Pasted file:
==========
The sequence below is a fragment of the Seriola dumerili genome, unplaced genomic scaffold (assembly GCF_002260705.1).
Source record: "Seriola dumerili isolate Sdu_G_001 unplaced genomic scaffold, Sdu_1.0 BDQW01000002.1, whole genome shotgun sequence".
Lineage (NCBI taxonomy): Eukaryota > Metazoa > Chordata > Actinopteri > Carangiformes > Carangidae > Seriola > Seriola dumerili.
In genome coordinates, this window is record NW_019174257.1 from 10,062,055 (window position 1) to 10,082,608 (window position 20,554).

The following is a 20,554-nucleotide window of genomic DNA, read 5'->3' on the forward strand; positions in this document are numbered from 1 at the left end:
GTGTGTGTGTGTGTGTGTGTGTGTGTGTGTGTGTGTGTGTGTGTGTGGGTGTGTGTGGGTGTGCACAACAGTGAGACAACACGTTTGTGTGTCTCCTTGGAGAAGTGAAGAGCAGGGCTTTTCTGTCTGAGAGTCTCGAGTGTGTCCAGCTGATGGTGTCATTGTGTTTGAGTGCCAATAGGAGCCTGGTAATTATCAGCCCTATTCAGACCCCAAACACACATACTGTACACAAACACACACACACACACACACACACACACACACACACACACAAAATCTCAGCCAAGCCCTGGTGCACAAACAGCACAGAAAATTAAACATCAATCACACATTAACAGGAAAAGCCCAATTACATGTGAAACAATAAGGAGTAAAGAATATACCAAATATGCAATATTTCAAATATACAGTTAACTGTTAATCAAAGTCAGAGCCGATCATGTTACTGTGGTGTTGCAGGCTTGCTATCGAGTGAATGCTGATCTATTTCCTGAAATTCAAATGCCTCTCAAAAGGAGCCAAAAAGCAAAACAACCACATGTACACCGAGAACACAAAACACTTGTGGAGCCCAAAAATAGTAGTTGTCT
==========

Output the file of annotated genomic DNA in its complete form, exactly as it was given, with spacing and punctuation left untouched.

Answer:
The sequence below is a fragment of the Seriola dumerili genome, unplaced genomic scaffold (assembly GCF_002260705.1).
Source record: "Seriola dumerili isolate Sdu_G_001 unplaced genomic scaffold, Sdu_1.0 BDQW01000002.1, whole genome shotgun sequence".
Lineage (NCBI taxonomy): Eukaryota > Metazoa > Chordata > Actinopteri > Carangiformes > Carangidae > Seriola > Seriola dumerili.
In genome coordinates, this window is record NW_019174257.1 from 10,062,055 (window position 1) to 10,082,608 (window position 20,554).

The following is a 20,554-nucleotide window of genomic DNA, read 5'->3' on the forward strand; positions in this document are numbered from 1 at the left end:
GTGTGTGTGTGTGTGTGTGTGTGTGTGTGTGTGTGTGTGTGTGTGTGGGTGTGTGTGGGTGTGCACAACAGTGAGACAACACGTTTGTGTGTCTCCTTGGAGAAGTGAAGAGCAGGGCTTTTCTGTCTGAGAGTCTCGAGTGTGTCCAGCTGATGGTGTCATTGTGTTTGAGTGCCAATAGGAGCCTGGTAATTATCAGCCCTATTCAGACCCCAAACACACATACTGTACACAAACACACACACACACACACACACACACACACACACACACACAAAATCTCAGCCAAGCCCTGGTGCACAAACAGCACAGAAAATTAAACATCAATCACACATTAACAGGAAAAGCCCAATTACATGTGAAACAATAAGGAGTAAAGAATATACCAAATATGCAATATTTCAAATATACAGTTAACTGTTAATCAAAGTCAGAGCCGATCATGTTACTGTGGTGTTGCAGGCTTGCTATCGAGTGAATGCTGATCTATTTCCTGAAATTCAAATGCCTCTCAAAAGGAGCCAAAAAGCAAAACAACCACATGTACACCGAGAACACAAAACACTTGTGGAGCCCAAAAATAGTAGTTGTCT